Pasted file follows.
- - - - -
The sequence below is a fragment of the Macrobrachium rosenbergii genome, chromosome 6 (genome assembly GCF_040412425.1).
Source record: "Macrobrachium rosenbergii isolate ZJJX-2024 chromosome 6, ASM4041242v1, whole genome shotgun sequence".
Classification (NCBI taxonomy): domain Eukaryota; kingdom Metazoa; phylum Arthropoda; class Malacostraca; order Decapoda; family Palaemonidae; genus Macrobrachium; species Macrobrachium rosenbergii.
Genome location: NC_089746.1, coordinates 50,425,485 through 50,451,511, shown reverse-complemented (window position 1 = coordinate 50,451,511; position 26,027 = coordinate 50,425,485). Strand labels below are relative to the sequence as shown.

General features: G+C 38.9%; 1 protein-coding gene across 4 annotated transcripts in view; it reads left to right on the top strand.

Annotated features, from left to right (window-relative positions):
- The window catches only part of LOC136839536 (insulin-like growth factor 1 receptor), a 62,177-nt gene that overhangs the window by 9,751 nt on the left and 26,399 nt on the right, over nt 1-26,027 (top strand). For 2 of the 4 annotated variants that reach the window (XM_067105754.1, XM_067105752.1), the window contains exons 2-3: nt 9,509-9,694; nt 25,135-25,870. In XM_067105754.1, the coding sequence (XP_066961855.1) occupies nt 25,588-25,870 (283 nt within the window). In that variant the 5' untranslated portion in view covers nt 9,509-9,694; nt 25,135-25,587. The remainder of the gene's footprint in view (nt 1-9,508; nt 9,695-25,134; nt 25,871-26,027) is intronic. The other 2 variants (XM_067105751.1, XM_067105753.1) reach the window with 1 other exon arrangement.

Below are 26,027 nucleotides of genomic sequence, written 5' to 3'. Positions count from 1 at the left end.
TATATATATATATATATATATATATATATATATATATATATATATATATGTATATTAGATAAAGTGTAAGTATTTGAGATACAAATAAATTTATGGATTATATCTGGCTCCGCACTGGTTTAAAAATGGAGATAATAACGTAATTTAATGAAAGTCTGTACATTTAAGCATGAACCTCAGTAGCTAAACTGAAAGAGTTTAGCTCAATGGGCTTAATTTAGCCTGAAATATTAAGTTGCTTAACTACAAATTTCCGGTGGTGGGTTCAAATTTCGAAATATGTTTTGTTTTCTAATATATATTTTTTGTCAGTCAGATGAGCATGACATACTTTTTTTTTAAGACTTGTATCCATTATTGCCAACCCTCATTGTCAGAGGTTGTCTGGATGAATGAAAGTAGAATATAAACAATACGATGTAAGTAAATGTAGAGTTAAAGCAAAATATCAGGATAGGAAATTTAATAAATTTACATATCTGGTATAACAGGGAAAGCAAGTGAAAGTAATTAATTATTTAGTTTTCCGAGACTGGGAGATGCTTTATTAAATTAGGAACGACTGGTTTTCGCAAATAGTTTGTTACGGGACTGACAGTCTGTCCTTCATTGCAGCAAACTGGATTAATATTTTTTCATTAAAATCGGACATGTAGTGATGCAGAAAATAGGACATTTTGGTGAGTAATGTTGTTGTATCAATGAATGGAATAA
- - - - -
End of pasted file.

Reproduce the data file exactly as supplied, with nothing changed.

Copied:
The sequence below is a fragment of the Macrobrachium rosenbergii genome, chromosome 6 (genome assembly GCF_040412425.1).
Source record: "Macrobrachium rosenbergii isolate ZJJX-2024 chromosome 6, ASM4041242v1, whole genome shotgun sequence".
Classification (NCBI taxonomy): domain Eukaryota; kingdom Metazoa; phylum Arthropoda; class Malacostraca; order Decapoda; family Palaemonidae; genus Macrobrachium; species Macrobrachium rosenbergii.
Genome location: NC_089746.1, coordinates 50,425,485 through 50,451,511, shown reverse-complemented (window position 1 = coordinate 50,451,511; position 26,027 = coordinate 50,425,485). Strand labels below are relative to the sequence as shown.

General features: G+C 38.9%; 1 protein-coding gene across 4 annotated transcripts in view; it reads left to right on the top strand.

Annotated features, from left to right (window-relative positions):
- The window catches only part of LOC136839536 (insulin-like growth factor 1 receptor), a 62,177-nt gene that overhangs the window by 9,751 nt on the left and 26,399 nt on the right, over nt 1-26,027 (top strand). For 2 of the 4 annotated variants that reach the window (XM_067105754.1, XM_067105752.1), the window contains exons 2-3: nt 9,509-9,694; nt 25,135-25,870. In XM_067105754.1, the coding sequence (XP_066961855.1) occupies nt 25,588-25,870 (283 nt within the window). In that variant the 5' untranslated portion in view covers nt 9,509-9,694; nt 25,135-25,587. The remainder of the gene's footprint in view (nt 1-9,508; nt 9,695-25,134; nt 25,871-26,027) is intronic. The other 2 variants (XM_067105751.1, XM_067105753.1) reach the window with 1 other exon arrangement.

Below are 26,027 nucleotides of genomic sequence, written 5' to 3'. Positions count from 1 at the left end.
TATATATATATATATATATATATATATATATATATATATATATATATATGTATATTAGATAAAGTGTAAGTATTTGAGATACAAATAAATTTATGGATTATATCTGGCTCCGCACTGGTTTAAAAATGGAGATAATAACGTAATTTAATGAAAGTCTGTACATTTAAGCATGAACCTCAGTAGCTAAACTGAAAGAGTTTAGCTCAATGGGCTTAATTTAGCCTGAAATATTAAGTTGCTTAACTACAAATTTCCGGTGGTGGGTTCAAATTTCGAAATATGTTTTGTTTTCTAATATATATTTTTTGTCAGTCAGATGAGCATGACATACTTTTTTTTTAAGACTTGTATCCATTATTGCCAACCCTCATTGTCAGAGGTTGTCTGGATGAATGAAAGTAGAATATAAACAATACGATGTAAGTAAATGTAGAGTTAAAGCAAAATATCAGGATAGGAAATTTAATAAATTTACATATCTGGTATAACAGGGAAAGCAAGTGAAAGTAATTAATTATTTAGTTTTCCGAGACTGGGAGATGCTTTATTAAATTAGGAACGACTGGTTTTCGCAAATAGTTTGTTACGGGACTGACAGTCTGTCCTTCATTGCAGCAAACTGGATTAATATTTTTTCATTAAAATCGGACATGTAGTGATGCAGAAAATAGGACATTTTGGTGAGTAATGTTGTTGTATCAATGAATGGAATAA